DENVER (CBS4) - You probably don't know her or her story, but without her, Colorado as we know it wouldn't exist. The girl known as "La Malinche" is the star of the newest exhibition at the Denver Art Museum.
Even though her given name is unknown, Victoria Lyall, The Fredrick & Jan Mayer Curator of the Ancient Americas, says there are a lot of things you can call the girl who translated for Spanish conquistadors as they colonized Mexico.
"We call her Marina, Malintzin, Malinalli, and Malinche," said Lyall.
Lyall says her life story is complicated and that makes describing her and her contribution to the history of The America's difficult.
"Sold as a slave. Interpreter companion. Survivor," is how Lyall said Artist Annie Lopez Portrays La Malinche.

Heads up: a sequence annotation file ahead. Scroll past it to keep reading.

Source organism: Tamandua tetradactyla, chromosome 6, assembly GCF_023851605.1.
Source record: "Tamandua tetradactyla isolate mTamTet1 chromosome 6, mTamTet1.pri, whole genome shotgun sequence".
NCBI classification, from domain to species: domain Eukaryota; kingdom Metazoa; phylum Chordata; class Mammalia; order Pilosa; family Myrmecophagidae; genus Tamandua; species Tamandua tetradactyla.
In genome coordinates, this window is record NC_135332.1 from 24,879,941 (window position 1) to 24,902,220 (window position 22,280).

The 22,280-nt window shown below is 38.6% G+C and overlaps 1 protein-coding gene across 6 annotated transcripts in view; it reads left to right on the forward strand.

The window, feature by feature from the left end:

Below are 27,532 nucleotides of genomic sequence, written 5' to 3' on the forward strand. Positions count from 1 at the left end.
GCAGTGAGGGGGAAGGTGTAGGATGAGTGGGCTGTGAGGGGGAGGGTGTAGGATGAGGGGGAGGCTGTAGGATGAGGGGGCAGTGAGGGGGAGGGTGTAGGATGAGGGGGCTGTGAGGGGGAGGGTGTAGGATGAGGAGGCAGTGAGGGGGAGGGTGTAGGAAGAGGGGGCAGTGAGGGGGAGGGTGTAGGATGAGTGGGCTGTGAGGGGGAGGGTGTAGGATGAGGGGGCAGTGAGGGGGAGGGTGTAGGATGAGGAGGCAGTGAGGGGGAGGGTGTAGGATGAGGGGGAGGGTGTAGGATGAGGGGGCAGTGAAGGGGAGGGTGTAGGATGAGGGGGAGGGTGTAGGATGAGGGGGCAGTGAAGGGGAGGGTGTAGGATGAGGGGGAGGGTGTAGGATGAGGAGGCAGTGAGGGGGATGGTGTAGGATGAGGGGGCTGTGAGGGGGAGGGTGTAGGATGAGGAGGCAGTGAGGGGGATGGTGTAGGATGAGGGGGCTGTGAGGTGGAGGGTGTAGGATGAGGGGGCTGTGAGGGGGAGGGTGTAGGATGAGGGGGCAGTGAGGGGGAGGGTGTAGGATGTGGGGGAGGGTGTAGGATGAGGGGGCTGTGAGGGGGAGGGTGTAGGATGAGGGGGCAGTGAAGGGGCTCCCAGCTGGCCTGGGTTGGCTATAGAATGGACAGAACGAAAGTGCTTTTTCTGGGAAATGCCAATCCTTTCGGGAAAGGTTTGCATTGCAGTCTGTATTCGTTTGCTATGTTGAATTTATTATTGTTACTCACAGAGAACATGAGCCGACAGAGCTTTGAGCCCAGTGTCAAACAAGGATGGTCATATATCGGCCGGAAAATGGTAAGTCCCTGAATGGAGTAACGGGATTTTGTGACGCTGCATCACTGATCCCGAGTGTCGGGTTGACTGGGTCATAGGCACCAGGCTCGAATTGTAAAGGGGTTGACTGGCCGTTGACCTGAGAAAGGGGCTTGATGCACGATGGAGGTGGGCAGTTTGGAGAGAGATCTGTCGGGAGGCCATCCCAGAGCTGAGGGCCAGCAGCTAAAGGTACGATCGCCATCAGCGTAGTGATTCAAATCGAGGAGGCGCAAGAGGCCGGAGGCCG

In her lifetime her voice was silenced. No autobiographical accounts exist of Malinche, and most of the accounts that do exist were written by Spanish men, which Lyall says distorted how we remember her today.
"There's a great deal of misogyny and racism that has impacted how her story has been passed down through the generations," said Lyall. "This is the first time that we're really trying to consider the historical origins of so many of these different perceptions and identities that became synonymous with her."
Throughout history she's been a traitor, hero, indigenous girl and even sex symbol, but these descriptions are ones placed on her by men.
This new exhibit not only examines those, but tries to envision how she would have described herself.
Helping some visitors understand what it is like being a woman in a male dominated world and recognizing the struggles women face face by living in two different worlds.
"Malinche is your mom. She's your sister. She's your aunt. She's you," said Lyall.
"La Malinche" opened in February and runs through the first week in May.
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